The following piece originally appeared in the Berlin Journal (Fall 2010), published by the American Academy in Berlin. Ambassador Indyk was the Richard C. Holbrooke Distinguished Visitor at the Academy in May 2010.
On January 20, 2009, a young African-American was inaugurated as the forty-fourth President of the United States. In his inaugural address, Barack Obama made clear that engaging with the world would be one of his highest priorities. He intended it to be a very different kind of engagement from that of his predecessor, George W. Bush. There would be withdrawal of troops from Iraq; an outstretched hand to Iran; a reset in relations with Russia; an expanded economic partnership with China; and a commitment to pursue peace in the Middle East.
Obama’s first year turned out to be an annus horribilis. The effort to engage Iran had foundered, a victim of regime hardliners who stole the elections and then brutally suppressed the opposition. Instead of a quick start to Arab-Israeli negotiations, the president found himself caught up in an argument over Israeli settlement policy. Boxed in by his generals, he reluctantly approved sending an additional 30,000 troops to Afghanistan for a war that seemed unwinnable. The near-collapse of the Copenhagen climate negotiations underscored the limits of American influence. Political polarization and gridlock in relations with Congress had bogged down the president’s domestic reform agenda, raising doubts among world leaders about his ability to deliver. Russia’s leadership stalled on negotiations for the new Strategic Arms Reduction Treaty (start), hoping to extract greater concessions. China’s newly self-confident leadership began to throw its weight around in bilateral relations. And France’s president gave voice to what his counterparts seemed to be thinking: Est-il faible? (Is he weak?)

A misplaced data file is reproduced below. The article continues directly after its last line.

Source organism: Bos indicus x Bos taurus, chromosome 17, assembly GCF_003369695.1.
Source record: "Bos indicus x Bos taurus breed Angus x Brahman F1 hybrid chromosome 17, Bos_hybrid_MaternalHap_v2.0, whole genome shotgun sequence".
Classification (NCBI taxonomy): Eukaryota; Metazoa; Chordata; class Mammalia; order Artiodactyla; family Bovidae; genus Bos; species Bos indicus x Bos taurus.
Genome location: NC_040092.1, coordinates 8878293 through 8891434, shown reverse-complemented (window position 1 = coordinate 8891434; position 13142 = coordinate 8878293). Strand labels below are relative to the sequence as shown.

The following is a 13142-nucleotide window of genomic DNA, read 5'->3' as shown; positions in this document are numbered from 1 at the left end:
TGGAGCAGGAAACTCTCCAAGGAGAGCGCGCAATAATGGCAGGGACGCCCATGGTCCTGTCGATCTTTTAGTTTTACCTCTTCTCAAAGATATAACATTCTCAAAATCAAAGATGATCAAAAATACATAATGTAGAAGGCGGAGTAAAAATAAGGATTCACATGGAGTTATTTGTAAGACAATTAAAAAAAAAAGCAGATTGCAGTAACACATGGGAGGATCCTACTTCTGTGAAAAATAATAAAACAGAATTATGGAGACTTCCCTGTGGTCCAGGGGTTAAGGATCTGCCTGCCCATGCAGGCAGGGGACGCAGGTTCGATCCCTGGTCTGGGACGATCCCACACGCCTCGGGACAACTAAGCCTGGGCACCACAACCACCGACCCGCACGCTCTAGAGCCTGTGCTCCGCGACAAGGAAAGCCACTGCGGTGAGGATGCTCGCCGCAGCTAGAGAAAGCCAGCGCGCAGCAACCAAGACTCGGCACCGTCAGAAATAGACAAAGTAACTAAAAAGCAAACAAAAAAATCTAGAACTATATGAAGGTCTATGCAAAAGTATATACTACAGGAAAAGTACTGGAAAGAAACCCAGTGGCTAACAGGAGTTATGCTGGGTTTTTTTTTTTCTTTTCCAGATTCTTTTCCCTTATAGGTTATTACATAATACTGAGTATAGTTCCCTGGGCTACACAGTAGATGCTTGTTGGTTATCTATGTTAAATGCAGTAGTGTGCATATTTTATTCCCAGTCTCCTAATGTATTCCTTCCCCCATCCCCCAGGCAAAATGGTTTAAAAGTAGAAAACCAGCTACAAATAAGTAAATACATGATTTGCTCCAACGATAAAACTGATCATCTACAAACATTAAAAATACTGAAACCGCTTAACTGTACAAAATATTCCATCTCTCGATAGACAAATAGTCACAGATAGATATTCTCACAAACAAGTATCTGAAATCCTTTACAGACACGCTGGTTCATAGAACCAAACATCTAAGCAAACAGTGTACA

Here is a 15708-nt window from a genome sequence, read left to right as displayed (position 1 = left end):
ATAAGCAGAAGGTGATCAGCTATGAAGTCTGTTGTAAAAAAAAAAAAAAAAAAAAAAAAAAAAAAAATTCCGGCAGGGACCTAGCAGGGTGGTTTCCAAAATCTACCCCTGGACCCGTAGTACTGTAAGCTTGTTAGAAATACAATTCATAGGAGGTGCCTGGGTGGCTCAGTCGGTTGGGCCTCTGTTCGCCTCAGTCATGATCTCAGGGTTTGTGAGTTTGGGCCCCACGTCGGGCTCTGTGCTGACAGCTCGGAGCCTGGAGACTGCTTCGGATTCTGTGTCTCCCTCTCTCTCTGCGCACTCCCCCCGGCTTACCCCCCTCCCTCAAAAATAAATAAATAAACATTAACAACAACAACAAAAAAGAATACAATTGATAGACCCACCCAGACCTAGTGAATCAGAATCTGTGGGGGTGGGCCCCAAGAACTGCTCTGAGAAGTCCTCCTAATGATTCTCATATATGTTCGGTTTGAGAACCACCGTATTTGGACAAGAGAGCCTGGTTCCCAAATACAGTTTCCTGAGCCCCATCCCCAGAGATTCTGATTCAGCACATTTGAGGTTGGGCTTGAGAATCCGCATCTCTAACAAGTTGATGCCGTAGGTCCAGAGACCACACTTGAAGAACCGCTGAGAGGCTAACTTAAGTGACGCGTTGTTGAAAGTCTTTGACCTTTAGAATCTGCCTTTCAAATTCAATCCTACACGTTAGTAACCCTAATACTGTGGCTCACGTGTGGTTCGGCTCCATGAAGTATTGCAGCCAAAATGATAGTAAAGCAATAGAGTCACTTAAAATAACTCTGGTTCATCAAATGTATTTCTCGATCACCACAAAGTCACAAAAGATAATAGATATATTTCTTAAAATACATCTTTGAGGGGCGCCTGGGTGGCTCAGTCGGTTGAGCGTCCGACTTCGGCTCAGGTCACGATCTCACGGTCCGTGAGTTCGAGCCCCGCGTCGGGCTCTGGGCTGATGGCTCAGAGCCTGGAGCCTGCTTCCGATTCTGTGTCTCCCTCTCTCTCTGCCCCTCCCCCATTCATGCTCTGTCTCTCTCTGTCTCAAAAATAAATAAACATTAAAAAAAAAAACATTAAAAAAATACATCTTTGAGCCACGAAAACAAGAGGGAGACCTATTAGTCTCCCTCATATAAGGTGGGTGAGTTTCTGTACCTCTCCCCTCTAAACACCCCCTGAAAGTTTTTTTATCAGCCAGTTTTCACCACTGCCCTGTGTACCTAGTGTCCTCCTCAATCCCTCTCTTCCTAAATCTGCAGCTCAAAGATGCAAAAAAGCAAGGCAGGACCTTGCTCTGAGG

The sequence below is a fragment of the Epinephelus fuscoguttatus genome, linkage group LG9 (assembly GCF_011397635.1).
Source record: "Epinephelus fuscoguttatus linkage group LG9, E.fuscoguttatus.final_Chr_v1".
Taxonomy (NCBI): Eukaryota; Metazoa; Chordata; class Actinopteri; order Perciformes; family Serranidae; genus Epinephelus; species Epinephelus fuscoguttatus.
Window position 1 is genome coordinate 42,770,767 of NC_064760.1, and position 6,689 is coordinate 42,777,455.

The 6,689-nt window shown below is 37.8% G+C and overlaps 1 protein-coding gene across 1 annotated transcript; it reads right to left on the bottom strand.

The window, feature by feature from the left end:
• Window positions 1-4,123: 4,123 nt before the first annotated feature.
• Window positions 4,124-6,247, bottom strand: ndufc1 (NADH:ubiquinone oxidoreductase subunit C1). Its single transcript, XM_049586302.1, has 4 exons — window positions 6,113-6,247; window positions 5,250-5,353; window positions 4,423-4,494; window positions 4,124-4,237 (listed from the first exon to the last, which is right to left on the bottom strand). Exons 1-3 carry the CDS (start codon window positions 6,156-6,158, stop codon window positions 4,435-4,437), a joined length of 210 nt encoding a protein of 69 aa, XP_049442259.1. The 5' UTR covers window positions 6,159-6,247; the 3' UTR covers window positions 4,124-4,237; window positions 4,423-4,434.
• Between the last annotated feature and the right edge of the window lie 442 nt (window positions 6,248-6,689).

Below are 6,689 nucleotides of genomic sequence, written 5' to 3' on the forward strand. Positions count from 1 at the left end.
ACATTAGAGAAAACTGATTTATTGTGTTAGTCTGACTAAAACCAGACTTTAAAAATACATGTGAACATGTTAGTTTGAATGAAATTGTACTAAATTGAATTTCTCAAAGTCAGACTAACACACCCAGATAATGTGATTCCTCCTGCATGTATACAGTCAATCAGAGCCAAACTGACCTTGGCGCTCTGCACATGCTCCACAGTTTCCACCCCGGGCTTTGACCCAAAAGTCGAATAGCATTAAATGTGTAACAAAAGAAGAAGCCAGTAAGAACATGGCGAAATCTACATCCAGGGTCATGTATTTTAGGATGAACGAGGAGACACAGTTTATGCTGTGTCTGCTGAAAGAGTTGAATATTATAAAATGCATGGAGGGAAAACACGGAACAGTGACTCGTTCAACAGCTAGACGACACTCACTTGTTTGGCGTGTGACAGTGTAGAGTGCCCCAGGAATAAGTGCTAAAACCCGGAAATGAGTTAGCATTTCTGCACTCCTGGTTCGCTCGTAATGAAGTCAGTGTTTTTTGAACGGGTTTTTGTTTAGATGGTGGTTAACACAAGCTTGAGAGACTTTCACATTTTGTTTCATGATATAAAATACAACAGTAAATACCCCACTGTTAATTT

Every new president’s first year is bound to be complicated. The learning curve is always steep. The adjustment from campaign promises to dealing with the world’s complex realities is difficult. The new president quickly discovers that things look different from the Oval Office.
In President Obama’s case, the degree of difficulty was heightened by the circumstances he inherited: A home-grown financial crisis unlike anything since the Great Depression; a losing war in Afghanistan; emerging powers in Asia and Latin America demanding their due; a nucleararmed Pakistan taking on the characteristics of a failing state; Iran marching toward nuclear weapons; a Europe seemingly losing its way; and in the Arab-Israeli arena, a deeply divided Palestinian polity and a newly-elected right-wing government in Israel that did not accept the two-state solution. The America that Obama inherited was no longer the Überpower it once was. Its reputation had been tarnished, its hard power strained, and its pursuit of democracy and free markets abroad discredited.
How far the United States had traveled from those heady post-Cold-War days that Bill Clinton, Obama’s Democratic predecessor, had inherited a mere eight years earlier: The Soviet Union had collapsed; the Berlin Wall was down; Saddam Hussein’s army had been evicted from Kuwait; the US economy was about to take off; all Israel’s Arab neighbors were engaged in direct peace negotiations; and Iran was licking its wounds after losing a debilitating eightyear war with Iraq. History had ended; democracy and free markets reigned supreme; and the United States had become the “indispensable nation.” It was easy in those triumphant days to imagine that the United States could use its primacy to dictate a more free, peaceful, and open world order. Those days were long gone.
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